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An overview of applications for disposable components and important property considerations.
For many years, "blockbuster" drugs have made fixed systems the most pragmatic choice for manufacturing high volumes to meet high demand. Fixed systems rely heavily on stainless steel for piping, valves, tanks, and fittings because the parts needed are rigid and fixed in nature. Steel components can be manufactured with a variety of surface finishes, are sterilizable using most sanitizing medium, and can withstand high temperature. Production runs in fixed systems tend to be long with infrequent changeover. For the above reasons, and because of the riskadverse culture that is synonymous with drug manufacturing and engineering, stainless steel has been the predominant material in biopharmaceutical manufacturing.
Image courtesy of the authors
This thinking began to evolve with the advent of single-use systems (SUS), most commonly referred to as "disposables." A new mindset and technical platform was introduced to meet the changing industry needs presented by "personalized" large-molecule drugs. Initial SUS processes were deployed by manufacturers in response to the need for the low-volume production of vaccines in high concentration (Merck) and to meet hormone medication commercialization (Amgen) in a relatively short period of time (1). Fixed stainless-steel systems require extensive downtime because the process needs to be revalidated and sterilized after each use. Disposable process technology, on the other hand, utilizes fewer parts and eliminates the costly need to revalidate; the system can be used once before the prevalidated components are replaced for a fast changeover to a new vaccine or drug.
Factors favoring the fundamental shift to SUS are:
Many questions were raised over initial plastic designs. These issues were exacerbated by the general lack of polymer knowledge after years of metal use.
The list of candidate plastics for single-use pharmaceutical processing includes those currently used in industry designs (see Table I). One of the strengths of these plastic components is the diversity of properties and designs presented. However, this also represents one of the main challenges as biopharm engineers struggled with how to incorporate a number of material components into a system and industry designed to minimize risk.
Table I: Chemical, brand name, and application of common plastics.
Membrane and filtration
The longest running polymer components used in biopharmaceutical applications are filter membranes and cartridges. These components have been used in fixed systems for many years. Membrane filtering applications have primarily used polytetrafluoroethylene (PTFE), polyvinyldene fluoride (PVDF), polypropylene (PP), and polyethersulfone (PES) (2). PVDF has been the resin of choice for over 20 years in protein synthesis and separation for biopharm applications. The large surface to volume ratios required in filter membranes exceeds that of other common components including tubing and containers. Therefore, this fluoropolymer resin has been long vetted and provides biopharmaceutical process engineers with a track record and history of successful performance in industry processes.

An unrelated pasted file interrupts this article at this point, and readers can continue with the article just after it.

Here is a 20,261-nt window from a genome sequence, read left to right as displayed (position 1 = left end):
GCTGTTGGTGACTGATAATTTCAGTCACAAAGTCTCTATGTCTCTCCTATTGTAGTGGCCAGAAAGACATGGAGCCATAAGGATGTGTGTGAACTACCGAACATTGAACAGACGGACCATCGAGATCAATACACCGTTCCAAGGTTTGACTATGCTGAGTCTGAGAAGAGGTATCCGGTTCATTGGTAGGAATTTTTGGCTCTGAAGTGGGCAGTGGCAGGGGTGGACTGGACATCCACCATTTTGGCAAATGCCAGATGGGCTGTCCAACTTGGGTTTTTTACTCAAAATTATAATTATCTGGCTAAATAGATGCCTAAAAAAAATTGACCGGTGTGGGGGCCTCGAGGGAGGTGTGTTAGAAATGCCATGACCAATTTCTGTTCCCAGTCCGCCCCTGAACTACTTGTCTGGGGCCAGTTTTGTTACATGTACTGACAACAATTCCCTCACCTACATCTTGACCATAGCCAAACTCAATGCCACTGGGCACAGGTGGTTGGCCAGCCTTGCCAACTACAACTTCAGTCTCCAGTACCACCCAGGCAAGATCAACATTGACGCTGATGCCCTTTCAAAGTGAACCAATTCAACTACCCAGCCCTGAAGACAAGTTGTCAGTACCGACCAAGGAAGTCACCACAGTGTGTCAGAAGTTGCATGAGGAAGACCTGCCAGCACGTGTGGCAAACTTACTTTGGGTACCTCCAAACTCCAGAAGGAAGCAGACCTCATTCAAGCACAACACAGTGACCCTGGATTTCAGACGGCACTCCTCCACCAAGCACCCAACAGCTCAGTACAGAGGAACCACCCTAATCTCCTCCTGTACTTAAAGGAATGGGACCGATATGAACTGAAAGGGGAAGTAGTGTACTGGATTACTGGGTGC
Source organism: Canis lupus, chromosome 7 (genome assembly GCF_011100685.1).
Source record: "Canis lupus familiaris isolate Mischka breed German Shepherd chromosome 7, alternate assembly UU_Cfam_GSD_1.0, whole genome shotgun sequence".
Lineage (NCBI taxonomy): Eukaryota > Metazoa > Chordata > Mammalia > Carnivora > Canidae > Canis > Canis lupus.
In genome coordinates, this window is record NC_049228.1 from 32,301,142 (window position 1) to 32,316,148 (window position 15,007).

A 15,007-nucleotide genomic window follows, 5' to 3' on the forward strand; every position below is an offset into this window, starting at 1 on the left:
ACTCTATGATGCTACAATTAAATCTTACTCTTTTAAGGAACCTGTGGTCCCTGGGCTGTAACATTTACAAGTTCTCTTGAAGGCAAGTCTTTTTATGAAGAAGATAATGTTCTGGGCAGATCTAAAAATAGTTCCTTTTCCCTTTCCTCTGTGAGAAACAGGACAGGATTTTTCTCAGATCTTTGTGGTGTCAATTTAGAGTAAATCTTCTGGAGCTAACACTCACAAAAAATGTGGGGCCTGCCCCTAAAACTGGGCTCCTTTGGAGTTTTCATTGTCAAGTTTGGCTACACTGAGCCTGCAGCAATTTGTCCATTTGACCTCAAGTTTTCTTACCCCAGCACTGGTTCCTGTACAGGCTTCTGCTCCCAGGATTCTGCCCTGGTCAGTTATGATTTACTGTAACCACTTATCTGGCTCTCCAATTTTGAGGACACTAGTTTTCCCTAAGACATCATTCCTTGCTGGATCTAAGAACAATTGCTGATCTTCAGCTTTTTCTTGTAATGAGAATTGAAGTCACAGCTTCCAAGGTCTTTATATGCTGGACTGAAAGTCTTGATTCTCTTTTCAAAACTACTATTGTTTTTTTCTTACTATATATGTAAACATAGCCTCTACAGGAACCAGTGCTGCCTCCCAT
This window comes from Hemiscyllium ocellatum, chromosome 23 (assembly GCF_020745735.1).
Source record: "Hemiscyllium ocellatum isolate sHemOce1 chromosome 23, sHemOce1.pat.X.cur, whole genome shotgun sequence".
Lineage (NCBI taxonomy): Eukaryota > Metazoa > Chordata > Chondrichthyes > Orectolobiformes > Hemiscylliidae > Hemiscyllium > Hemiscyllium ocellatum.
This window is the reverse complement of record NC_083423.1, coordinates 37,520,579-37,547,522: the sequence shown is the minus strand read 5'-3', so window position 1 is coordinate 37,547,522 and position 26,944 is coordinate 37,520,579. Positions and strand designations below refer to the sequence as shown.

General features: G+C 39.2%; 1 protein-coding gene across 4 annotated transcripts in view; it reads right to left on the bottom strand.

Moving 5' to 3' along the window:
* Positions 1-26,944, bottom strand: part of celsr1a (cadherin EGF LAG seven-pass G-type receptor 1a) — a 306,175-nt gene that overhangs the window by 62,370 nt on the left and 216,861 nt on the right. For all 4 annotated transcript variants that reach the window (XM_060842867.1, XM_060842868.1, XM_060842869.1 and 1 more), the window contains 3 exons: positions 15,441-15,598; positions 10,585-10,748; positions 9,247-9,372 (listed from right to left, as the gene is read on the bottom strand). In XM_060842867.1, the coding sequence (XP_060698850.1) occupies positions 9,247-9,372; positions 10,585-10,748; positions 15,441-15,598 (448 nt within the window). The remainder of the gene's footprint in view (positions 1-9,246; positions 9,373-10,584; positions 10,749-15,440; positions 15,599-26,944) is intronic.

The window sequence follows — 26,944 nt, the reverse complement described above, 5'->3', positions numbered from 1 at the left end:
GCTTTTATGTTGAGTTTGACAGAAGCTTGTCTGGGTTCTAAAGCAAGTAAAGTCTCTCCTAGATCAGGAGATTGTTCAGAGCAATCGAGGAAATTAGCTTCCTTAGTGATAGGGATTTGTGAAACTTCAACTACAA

Polymer materials, especially PP and PVDF, have experienced success supplanting stainless steel in some fixed industry piping designs as the materials could be used in various water service criteria, including United States Pharmacopeia (USP) purified water for both plastic resins. Additionally, PVDF piping lends itself to use in ultra high purity water, laboratory reagent grade water Type 1, as well as Semiconductor UHPW ASTM Type 1 service criteria. One advantage of polymer components to stainless steel is the latter's capacity to rust or rouge in high-purity water causing system contamination. Chemical passivation is frequently required to remove free ions from the surface and restore the oxide film that gives stainless steel its corrosion resistance (4).
Tubing and fittings
Tubing is the most highly utilized component within a disposable system because large fluid transfer is required with the single-use system design. Multiple materials have been used ranging from silicone, EVA, TPE compounds, low density PE, PTFE, and PVDF copolymers.
Molded fittings are required to attach or weld to other process componetry including bags and containers. Therefore, welding and processability becomes an important design criteria. The most common industry fitting materials are PE, PP, polycarbonate (PC), silicone, and PVDF.
Film bags and containers pose possibly the most significant challenge as they are needed in numerous disposables functions starting with reaction vessels and progressing to transfer, storage and media preparation. Long dwell times are the norm, which makes purity concerns paramount despite being only one of a host of factors that affect their maximum utilization. These bags must be strong and tough, possess barrier properties and have the ability to melt bond effectively in multilayer structures. Purity, melt processability and bonding, as well as the contact layers ability to be sterilized while providing a significant barrier or permeation properties is a tall task. Common bag layers include EVA, PE, and PVDF.